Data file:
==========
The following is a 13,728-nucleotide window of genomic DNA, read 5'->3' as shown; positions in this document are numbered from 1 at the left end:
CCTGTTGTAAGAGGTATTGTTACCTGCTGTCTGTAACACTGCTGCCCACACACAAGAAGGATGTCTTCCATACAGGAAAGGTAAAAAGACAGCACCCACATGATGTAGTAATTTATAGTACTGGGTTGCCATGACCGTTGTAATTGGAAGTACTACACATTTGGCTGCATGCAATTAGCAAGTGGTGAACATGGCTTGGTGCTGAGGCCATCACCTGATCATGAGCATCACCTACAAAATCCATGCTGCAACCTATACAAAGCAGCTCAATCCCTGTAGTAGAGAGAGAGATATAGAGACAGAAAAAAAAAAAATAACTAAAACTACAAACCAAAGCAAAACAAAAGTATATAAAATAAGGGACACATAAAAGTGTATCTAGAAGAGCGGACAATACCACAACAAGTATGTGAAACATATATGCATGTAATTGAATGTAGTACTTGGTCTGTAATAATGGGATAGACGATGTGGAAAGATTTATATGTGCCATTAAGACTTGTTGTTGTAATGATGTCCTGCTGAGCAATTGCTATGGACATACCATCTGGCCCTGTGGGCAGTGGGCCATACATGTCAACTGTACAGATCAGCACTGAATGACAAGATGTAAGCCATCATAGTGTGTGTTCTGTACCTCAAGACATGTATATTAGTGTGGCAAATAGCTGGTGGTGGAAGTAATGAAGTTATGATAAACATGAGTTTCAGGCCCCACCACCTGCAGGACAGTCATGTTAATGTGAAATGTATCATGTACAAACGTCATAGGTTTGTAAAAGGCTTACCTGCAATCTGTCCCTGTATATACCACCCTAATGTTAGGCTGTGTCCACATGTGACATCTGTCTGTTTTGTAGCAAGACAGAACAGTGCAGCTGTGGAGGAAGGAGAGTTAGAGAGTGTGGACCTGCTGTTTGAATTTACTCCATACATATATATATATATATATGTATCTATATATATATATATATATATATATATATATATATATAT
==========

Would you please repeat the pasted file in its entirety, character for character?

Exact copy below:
The following is a 13,728-nucleotide window of genomic DNA, read 5'->3' as shown; positions in this document are numbered from 1 at the left end:
CCTGTTGTAAGAGGTATTGTTACCTGCTGTCTGTAACACTGCTGCCCACACACAAGAAGGATGTCTTCCATACAGGAAAGGTAAAAAGACAGCACCCACATGATGTAGTAATTTATAGTACTGGGTTGCCATGACCGTTGTAATTGGAAGTACTACACATTTGGCTGCATGCAATTAGCAAGTGGTGAACATGGCTTGGTGCTGAGGCCATCACCTGATCATGAGCATCACCTACAAAATCCATGCTGCAACCTATACAAAGCAGCTCAATCCCTGTAGTAGAGAGAGAGATATAGAGACAGAAAAAAAAAAAATAACTAAAACTACAAACCAAAGCAAAACAAAAGTATATAAAATAAGGGACACATAAAAGTGTATCTAGAAGAGCGGACAATACCACAACAAGTATGTGAAACATATATGCATGTAATTGAATGTAGTACTTGGTCTGTAATAATGGGATAGACGATGTGGAAAGATTTATATGTGCCATTAAGACTTGTTGTTGTAATGATGTCCTGCTGAGCAATTGCTATGGACATACCATCTGGCCCTGTGGGCAGTGGGCCATACATGTCAACTGTACAGATCAGCACTGAATGACAAGATGTAAGCCATCATAGTGTGTGTTCTGTACCTCAAGACATGTATATTAGTGTGGCAAATAGCTGGTGGTGGAAGTAATGAAGTTATGATAAACATGAGTTTCAGGCCCCACCACCTGCAGGACAGTCATGTTAATGTGAAATGTATCATGTACAAACGTCATAGGTTTGTAAAAGGCTTACCTGCAATCTGTCCCTGTATATACCACCCTAATGTTAGGCTGTGTCCACATGTGACATCTGTCTGTTTTGTAGCAAGACAGAACAGTGCAGCTGTGGAGGAAGGAGAGTTAGAGAGTGTGGACCTGCTGTTTGAATTTACTCCATACATATATATATATATATATGTATCTATATATATATATATATATATATATATATATATATATAT